- 2 teaspoons instant yeast
- 2 teaspoons sea salt
- 5 cups gluten-free all-purpose flour (about 600g King Arthur GF Measure for Measure)
- Optional : 2 tablespoons Xanthan Gum - Only if your flour doesn't include any.
- To Make Gluten Free Sourdough Starter: Combine 1 cup flour with ½ cup cool water. Cover and allow to sit at room temperature overnight. Each morning for 5-10 days, remove and discard half of the starter, then feed with another cup of flour and ½ cup of water.
- You will know that the starter is ready when it is very active and will double in size in a couple of hours.
- Combine all your ingredients in a large bowl. Knead to form a smooth dough.
- Place the dough in a lightly greased bowl and cover with a kitchen towel. Let the dough rest for 2 hours in a warm place, until it's double in size.
- Shape the dough by pulling the edges into the center. Turn it over so the seam is on the bottom of the dough. For a ball and then let the dough rest for another 15 minutes.
- Preheat the oven to 400°F/200°C while the loaf rests.
- Place the rested dough on a lightly greased parchment-lined baking sheet.
- Dust the dough with flour. You can optionally make some cuts into the dough, using a sharp knife.
- Bake the bread for 30 minutes at 400°F. Then reduce the heat to 350°F and bake for 30 more minutes, until the bread is a very deep golden brown. Remove it from the oven and cool on a cooling rack.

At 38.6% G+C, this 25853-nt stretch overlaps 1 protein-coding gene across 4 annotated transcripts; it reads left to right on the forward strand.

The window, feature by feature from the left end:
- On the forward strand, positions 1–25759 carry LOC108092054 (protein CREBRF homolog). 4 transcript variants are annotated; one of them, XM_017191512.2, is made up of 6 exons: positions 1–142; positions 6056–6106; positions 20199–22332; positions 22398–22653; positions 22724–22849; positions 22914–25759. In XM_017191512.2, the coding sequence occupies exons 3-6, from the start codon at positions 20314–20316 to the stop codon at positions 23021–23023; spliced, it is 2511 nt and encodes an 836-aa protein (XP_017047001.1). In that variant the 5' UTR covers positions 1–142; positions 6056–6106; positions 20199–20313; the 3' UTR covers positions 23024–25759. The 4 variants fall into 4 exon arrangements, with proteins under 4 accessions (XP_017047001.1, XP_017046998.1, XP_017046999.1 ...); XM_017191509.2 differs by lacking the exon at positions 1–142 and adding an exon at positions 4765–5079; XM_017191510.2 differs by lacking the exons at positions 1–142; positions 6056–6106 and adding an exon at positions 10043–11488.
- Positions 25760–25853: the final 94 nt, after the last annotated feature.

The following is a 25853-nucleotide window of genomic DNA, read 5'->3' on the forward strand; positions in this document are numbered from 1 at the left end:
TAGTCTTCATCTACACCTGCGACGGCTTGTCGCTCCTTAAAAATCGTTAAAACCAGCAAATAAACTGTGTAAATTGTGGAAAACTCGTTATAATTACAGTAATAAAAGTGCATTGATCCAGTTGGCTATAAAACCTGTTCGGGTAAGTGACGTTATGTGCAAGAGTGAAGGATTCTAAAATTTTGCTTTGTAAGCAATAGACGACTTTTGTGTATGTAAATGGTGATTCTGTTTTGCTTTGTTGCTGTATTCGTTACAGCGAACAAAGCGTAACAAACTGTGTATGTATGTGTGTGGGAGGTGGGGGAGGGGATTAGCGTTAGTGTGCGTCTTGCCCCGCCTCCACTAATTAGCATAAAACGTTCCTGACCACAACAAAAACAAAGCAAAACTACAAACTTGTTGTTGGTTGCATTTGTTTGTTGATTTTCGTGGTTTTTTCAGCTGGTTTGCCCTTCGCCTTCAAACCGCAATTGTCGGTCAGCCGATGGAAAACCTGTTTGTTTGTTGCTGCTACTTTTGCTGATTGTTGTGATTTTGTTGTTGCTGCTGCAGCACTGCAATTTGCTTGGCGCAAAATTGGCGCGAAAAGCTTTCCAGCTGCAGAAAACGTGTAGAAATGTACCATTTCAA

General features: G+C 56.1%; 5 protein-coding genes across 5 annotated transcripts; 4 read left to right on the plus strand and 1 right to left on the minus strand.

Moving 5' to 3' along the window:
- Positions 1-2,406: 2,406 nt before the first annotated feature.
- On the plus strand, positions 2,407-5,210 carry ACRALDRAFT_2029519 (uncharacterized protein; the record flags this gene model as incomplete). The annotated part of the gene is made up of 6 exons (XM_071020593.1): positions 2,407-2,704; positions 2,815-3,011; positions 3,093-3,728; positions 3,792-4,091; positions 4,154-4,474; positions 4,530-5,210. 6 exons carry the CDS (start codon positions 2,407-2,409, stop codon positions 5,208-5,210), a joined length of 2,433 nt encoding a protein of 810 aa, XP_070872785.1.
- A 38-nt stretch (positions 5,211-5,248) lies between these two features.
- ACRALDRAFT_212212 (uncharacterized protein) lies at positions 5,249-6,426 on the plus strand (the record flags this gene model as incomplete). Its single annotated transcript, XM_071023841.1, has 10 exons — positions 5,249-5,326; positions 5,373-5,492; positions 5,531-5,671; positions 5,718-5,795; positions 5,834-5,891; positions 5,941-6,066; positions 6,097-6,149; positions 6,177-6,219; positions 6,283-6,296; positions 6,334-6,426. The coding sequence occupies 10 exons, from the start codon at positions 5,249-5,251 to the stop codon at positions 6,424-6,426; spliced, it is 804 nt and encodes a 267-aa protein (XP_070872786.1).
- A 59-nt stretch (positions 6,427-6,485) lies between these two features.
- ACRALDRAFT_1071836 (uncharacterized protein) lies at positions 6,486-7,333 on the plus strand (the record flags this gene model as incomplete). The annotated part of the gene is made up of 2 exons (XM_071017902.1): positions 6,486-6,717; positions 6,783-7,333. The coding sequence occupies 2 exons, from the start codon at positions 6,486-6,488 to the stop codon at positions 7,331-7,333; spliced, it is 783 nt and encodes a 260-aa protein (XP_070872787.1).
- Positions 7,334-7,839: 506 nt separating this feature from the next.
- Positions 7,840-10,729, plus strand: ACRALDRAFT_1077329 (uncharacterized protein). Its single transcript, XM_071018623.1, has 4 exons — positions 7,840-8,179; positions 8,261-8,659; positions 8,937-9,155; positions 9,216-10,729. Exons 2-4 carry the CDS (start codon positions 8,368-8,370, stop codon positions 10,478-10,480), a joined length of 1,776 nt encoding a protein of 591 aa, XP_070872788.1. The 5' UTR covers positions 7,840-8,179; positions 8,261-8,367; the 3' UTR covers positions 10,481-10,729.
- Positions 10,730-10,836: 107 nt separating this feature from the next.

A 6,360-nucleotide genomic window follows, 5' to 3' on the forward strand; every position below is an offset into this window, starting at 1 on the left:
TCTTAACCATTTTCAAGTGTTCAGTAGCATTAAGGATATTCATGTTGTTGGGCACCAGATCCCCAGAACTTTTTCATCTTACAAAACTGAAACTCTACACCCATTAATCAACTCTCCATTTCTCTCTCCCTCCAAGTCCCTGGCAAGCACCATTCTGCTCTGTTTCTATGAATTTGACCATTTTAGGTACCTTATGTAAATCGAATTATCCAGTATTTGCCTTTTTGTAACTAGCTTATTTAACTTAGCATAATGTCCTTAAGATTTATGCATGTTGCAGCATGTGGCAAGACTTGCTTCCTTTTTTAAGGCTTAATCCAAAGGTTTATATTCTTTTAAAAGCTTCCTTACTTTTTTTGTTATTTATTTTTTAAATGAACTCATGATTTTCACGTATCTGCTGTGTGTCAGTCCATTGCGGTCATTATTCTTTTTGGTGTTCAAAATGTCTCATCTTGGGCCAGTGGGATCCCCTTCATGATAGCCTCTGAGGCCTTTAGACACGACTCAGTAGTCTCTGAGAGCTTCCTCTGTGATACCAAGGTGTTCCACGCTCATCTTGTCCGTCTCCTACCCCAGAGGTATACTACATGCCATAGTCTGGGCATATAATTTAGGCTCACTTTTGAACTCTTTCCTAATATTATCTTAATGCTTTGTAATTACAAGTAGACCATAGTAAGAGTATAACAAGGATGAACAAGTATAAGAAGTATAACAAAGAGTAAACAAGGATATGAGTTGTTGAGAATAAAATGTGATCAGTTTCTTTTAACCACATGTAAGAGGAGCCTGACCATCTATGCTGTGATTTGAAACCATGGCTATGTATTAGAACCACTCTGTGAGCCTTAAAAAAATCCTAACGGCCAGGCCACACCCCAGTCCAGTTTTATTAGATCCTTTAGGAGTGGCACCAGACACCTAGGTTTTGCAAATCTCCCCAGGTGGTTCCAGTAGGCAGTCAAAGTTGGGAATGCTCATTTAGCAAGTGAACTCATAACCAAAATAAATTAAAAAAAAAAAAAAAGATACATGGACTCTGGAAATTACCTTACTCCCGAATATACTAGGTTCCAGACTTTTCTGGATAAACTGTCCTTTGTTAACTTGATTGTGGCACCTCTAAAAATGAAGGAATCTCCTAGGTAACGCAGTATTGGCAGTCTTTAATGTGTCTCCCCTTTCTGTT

- We have provided metric amounts for the flour in this recipe, but please note that the grams will be different depending on the brand or blend of flour that you're using.
- You can make your own sourdough starter, or get some from your local wheat-free bakery or a gluten-free baker friend.
- For an extra crusty loaf, bake the bread in a Dutch oven that you've preheated in a 400-degree oven. You'll still put the pan in the oven to bake, but pre-heating it makes it work so much better.
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Bob's Red Mill Gluten Free All Purpose Baking Flour, 44-ounce (Pack of 4)
King Arthur, Measure for Measure Flour, Certified Gluten-Free, Non-GMO Project Verified, Certified Kosher, 3 Pounds, Packaging May Vary
Farielyn-X 2 Packs 9 Inch Bread Banneton Proofing Basket - Baking Dough Bowl Gifts for Bakers Proving Baskets for Sourdough Lame Bread Slashing Scraper Tool Starter Jar Proofing Box
Amazon Basics Enameled Cast Iron Covered Round Dutch Oven, 6-Quart, Blue
Zulay Kitchen 13-Inch Danish Dough Whisk - Wooden Danish Whisk for Dough with Stainless Steel Dough Hook - Traditional Dutch Whisk - Bread Whisk for Sourdough, Pizza, Pastry, Cake Batter
StarSun Depot Bobs Red Mill Xanthan Gum (1 Item only)
Amount Per Serving: Calories: 547Total Fat: 2gSaturated Fat: 0gTrans Fat: 0gUnsaturated Fat: 1gCholesterol: 0mgSodium: 854mgCarbohydrates: 114gFiber: 5gSugar: 0gProtein: 16g
This nutrition info is based on the exact ingredients and brands that I used a the time. It may not be 100% accurate. Please check your ingredients nutrition labels.